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Why does the American man from "Hills Like White Elephants" want Jig to get an abortion?
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From the conversation that takes place between Jig and the man called the American, it becomes clear that he wants her to have the abortion because he doesn't want to get tied down by a baby. It could mean that he would have to get a regular job, which could be very difficult unless he returned to America. They have been traveling all over Europe togeyther, enjoying the kind of footloose sightseeing, drinking and gourmandizing, that Hemingwzay describes at greater length in his novel The Sun Also Rises. The man keeps assuring Jig that she can have the baby if she really and truly wants it, but he makes it clear from his tone and general attitude that he doesn't want to assume the responsibillities of fatherhood and to give up his freedom and independence.
She has already agreed to have the abortion, under pressure from the man. They are on their way to Madrid to get the illegal procedure done, but the man seems to be afraid she will change her mind at the last minute. That is why he keeps talking, telling her it will be a very simple thing, assuring her that their relationship won't change and that they can go back to having fun together just as they were before; but she is skeptical and mistrustful. She thinks this is already the beginning of the end of their relationship. There is no mention of marriage. There seems to be some possibility that they actually are married already, since it seems unlikely that she would consider having the baby, back in the 1920s, without being married. Yet the American assures her five times, albeit without much enthusiasm, that she can have the baby if she realy and truly wants it.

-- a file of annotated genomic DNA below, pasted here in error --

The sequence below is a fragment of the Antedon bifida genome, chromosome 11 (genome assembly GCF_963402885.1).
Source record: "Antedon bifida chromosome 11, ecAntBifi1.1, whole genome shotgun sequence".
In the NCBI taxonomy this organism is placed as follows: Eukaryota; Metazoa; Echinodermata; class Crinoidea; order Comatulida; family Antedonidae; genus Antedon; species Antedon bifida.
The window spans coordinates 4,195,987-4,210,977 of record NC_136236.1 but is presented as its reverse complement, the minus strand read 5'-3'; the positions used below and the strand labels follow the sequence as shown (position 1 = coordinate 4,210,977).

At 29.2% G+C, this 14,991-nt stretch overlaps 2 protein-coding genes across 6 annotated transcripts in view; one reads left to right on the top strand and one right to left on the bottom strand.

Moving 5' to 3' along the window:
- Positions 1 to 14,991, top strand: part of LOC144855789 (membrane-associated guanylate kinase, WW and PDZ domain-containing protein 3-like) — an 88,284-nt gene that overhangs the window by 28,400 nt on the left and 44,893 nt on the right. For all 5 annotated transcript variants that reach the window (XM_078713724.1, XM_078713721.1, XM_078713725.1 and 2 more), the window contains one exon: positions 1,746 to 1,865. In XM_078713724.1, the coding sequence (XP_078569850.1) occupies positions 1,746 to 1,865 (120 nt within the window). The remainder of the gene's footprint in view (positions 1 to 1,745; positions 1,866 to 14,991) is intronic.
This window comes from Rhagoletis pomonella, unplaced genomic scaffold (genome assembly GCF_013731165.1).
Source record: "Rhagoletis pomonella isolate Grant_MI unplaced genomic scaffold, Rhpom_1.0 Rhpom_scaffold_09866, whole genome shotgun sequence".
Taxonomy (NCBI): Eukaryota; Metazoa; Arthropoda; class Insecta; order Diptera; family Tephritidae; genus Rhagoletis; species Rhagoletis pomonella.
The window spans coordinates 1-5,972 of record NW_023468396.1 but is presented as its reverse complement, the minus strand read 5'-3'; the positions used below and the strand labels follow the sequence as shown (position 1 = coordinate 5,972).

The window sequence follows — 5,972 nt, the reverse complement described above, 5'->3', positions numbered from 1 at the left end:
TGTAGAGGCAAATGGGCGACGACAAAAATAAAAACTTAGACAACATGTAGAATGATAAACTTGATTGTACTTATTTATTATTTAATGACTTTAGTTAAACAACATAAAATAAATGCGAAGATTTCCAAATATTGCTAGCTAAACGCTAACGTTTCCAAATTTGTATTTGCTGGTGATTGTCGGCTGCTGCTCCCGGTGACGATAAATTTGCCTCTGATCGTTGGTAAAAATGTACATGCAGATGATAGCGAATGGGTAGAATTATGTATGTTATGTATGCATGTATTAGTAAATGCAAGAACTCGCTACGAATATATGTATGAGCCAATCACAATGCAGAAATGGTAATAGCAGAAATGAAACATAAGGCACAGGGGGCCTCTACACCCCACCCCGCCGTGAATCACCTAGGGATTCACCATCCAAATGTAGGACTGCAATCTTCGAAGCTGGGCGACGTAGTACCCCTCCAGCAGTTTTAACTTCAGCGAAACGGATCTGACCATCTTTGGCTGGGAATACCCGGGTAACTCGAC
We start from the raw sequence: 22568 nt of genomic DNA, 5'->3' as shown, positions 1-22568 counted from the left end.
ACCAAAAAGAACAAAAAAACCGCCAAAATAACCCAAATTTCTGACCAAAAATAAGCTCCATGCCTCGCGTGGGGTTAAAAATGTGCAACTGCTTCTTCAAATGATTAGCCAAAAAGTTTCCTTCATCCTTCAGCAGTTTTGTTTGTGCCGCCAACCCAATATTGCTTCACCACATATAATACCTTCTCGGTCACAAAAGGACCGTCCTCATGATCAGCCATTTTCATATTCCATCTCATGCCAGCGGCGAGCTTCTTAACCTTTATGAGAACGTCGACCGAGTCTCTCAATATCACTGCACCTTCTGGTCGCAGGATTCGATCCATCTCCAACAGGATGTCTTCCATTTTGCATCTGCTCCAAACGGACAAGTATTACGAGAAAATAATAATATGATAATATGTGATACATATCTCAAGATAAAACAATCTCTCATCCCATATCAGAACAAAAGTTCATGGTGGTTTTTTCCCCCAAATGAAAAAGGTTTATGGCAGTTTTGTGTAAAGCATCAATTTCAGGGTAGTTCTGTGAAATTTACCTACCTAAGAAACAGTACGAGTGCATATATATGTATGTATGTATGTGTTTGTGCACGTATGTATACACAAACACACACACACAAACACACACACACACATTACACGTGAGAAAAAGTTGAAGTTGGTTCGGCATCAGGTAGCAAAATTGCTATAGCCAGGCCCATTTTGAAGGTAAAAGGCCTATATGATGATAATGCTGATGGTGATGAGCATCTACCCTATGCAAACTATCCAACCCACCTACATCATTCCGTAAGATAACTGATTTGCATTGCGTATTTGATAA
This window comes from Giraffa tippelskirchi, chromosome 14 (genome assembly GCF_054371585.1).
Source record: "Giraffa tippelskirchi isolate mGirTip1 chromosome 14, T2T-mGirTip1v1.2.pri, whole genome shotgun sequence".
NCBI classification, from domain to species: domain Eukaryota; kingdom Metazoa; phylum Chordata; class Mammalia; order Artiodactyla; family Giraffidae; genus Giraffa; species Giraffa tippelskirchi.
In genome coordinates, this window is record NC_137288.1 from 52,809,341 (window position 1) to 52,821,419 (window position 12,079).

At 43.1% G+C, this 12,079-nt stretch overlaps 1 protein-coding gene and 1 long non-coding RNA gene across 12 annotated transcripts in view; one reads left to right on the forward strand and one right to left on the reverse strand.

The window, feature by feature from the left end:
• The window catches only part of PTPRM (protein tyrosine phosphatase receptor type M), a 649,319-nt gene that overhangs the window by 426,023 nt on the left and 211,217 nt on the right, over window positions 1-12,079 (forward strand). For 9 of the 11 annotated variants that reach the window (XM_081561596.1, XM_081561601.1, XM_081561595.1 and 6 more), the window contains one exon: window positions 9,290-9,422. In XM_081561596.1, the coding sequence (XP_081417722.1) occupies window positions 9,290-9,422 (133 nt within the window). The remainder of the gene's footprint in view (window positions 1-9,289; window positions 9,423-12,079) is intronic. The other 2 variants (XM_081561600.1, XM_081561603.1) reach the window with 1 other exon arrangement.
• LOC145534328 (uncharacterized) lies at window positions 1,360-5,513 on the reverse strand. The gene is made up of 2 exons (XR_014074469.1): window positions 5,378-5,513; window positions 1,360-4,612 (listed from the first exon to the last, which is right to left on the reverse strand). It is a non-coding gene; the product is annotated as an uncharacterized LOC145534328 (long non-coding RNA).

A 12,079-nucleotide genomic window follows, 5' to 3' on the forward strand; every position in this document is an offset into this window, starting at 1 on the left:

Posted by billdelaney on October 21, 2012 at 2:50 AM (Answer #1)
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